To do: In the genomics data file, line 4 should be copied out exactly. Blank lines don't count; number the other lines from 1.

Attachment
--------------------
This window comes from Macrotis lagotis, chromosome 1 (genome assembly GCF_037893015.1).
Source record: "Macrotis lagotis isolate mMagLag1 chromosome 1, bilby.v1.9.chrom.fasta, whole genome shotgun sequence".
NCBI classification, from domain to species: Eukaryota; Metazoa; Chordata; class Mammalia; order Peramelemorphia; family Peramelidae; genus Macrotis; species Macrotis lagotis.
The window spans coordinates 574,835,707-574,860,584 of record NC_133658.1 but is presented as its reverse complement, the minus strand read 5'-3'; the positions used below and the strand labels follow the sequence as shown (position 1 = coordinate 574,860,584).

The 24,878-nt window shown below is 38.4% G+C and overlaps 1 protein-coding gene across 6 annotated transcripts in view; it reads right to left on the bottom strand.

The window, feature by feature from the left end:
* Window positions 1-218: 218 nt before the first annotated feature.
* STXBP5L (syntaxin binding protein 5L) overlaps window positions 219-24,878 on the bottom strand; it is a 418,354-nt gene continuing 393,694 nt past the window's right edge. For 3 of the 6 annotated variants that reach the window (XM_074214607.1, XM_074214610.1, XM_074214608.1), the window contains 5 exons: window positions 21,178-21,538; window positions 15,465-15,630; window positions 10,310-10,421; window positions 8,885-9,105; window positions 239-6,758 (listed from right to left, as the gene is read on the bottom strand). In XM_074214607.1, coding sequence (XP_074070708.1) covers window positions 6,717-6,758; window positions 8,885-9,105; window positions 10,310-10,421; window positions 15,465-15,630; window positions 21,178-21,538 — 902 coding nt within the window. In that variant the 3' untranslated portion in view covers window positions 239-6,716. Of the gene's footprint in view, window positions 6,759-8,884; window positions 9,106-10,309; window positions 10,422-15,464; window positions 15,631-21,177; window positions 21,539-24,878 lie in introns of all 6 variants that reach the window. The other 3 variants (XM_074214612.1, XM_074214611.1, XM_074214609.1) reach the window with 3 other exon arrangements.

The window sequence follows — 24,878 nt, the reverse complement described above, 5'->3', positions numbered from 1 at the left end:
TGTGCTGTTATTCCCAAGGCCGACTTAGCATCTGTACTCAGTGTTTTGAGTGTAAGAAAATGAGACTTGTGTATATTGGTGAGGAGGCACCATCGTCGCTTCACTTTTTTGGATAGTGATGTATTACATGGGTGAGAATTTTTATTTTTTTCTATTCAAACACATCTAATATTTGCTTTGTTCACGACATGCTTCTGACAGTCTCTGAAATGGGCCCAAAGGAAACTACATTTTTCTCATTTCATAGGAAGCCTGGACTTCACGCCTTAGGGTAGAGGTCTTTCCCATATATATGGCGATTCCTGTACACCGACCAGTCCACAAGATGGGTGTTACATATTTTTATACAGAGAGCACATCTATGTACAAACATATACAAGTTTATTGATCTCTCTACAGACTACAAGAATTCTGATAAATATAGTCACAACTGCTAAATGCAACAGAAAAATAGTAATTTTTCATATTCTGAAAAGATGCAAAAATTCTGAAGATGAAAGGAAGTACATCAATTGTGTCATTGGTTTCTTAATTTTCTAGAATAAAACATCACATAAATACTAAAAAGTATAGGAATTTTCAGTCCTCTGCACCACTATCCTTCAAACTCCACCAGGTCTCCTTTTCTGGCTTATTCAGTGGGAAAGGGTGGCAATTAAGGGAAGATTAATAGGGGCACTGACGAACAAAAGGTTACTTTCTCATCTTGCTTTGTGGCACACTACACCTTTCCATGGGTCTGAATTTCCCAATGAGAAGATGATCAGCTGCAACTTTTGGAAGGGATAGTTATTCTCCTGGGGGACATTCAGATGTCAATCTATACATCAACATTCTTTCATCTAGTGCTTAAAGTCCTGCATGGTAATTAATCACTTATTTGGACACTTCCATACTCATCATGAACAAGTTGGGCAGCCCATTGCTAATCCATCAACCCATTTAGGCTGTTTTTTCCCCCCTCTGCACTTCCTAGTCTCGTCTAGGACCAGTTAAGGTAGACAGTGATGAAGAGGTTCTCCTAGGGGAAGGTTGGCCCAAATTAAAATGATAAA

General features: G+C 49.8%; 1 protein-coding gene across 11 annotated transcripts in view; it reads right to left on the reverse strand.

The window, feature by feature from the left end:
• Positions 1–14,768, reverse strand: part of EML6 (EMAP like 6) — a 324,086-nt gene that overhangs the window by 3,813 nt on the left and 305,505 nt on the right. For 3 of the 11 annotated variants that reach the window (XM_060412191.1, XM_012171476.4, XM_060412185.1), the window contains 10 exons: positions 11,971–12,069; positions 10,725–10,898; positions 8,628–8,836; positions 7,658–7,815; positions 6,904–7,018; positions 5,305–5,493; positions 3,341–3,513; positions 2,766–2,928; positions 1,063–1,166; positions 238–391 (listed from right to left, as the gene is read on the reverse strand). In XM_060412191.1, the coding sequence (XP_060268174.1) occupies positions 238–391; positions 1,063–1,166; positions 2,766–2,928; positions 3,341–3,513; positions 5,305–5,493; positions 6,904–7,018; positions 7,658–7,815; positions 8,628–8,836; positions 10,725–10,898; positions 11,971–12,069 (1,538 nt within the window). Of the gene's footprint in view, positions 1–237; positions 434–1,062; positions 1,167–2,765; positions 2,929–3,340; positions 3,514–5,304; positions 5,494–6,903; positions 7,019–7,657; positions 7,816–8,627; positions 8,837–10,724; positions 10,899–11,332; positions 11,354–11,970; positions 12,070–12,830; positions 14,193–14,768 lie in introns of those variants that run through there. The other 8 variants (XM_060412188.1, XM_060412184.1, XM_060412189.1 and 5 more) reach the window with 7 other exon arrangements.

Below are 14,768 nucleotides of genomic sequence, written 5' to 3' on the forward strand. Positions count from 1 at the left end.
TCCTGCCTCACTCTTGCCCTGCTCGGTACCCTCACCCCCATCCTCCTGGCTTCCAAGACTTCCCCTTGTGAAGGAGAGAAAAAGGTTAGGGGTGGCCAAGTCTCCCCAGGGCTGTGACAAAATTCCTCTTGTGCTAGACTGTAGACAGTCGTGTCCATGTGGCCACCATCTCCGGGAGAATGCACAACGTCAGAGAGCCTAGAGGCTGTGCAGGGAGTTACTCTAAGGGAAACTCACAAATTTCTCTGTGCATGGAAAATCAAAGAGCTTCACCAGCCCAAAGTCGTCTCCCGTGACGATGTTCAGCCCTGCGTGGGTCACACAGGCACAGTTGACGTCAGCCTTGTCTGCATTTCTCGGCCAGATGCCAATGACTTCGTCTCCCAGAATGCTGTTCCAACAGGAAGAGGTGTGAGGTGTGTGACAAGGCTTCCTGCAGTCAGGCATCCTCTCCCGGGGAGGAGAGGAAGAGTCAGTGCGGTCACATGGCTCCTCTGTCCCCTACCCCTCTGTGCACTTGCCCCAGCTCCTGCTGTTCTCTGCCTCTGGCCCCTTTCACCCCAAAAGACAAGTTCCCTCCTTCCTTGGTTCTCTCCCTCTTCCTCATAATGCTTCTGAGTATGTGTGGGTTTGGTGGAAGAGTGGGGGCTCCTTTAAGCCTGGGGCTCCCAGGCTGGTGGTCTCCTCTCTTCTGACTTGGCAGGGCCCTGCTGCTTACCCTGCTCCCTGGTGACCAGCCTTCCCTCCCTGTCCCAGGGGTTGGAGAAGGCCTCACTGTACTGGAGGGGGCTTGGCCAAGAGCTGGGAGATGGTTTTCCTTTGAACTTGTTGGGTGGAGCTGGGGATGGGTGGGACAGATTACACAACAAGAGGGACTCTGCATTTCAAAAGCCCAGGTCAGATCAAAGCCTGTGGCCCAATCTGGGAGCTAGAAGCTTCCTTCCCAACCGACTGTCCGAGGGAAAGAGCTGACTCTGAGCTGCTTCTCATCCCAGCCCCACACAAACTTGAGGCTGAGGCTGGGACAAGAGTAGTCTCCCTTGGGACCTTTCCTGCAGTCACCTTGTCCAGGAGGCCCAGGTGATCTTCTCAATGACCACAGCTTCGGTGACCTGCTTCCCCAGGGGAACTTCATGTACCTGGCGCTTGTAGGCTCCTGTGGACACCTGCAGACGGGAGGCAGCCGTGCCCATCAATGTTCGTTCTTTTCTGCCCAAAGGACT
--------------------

The window spans coordinates 574,835,707-574,860,584 of record NC_133658.1 but is presented as its reverse complement, the minus strand read 5'-3'; the positions used below and the strand labels follow the sequence as shown (position 1 = coordinate 574,860,584).